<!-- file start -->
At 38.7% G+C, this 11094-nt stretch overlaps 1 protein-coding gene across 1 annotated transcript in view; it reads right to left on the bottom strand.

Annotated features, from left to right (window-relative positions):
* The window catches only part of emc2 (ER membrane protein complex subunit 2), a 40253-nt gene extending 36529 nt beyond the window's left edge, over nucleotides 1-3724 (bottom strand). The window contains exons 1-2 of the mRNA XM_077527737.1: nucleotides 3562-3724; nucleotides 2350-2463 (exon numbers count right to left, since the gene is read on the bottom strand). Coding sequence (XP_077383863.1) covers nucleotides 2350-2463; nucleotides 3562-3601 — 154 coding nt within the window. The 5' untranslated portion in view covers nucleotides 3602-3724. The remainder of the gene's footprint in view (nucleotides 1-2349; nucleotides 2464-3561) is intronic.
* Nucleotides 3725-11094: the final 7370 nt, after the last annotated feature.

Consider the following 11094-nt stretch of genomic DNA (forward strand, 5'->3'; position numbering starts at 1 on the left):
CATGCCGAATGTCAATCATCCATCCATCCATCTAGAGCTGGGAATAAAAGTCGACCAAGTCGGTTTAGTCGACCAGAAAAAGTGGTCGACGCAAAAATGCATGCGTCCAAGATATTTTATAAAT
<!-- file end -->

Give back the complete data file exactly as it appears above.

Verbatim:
At 38.7% G+C, this 11094-nt stretch overlaps 1 protein-coding gene across 1 annotated transcript in view; it reads right to left on the bottom strand.

Annotated features, from left to right (window-relative positions):
* The window catches only part of emc2 (ER membrane protein complex subunit 2), a 40253-nt gene extending 36529 nt beyond the window's left edge, over nucleotides 1-3724 (bottom strand). The window contains exons 1-2 of the mRNA XM_077527737.1: nucleotides 3562-3724; nucleotides 2350-2463 (exon numbers count right to left, since the gene is read on the bottom strand). Coding sequence (XP_077383863.1) covers nucleotides 2350-2463; nucleotides 3562-3601 — 154 coding nt within the window. The 5' untranslated portion in view covers nucleotides 3602-3724. The remainder of the gene's footprint in view (nucleotides 1-2349; nucleotides 2464-3561) is intronic.
* Nucleotides 3725-11094: the final 7370 nt, after the last annotated feature.

Consider the following 11094-nt stretch of genomic DNA (forward strand, 5'->3'; position numbering starts at 1 on the left):
CATGCCGAATGTCAATCATCCATCCATCCATCTAGAGCTGGGAATAAAAGTCGACCAAGTCGGTTTAGTCGACCAGAAAAAGTGGTCGACGCAAAAATGCATGCGTCCAAGATATTTTATAAAT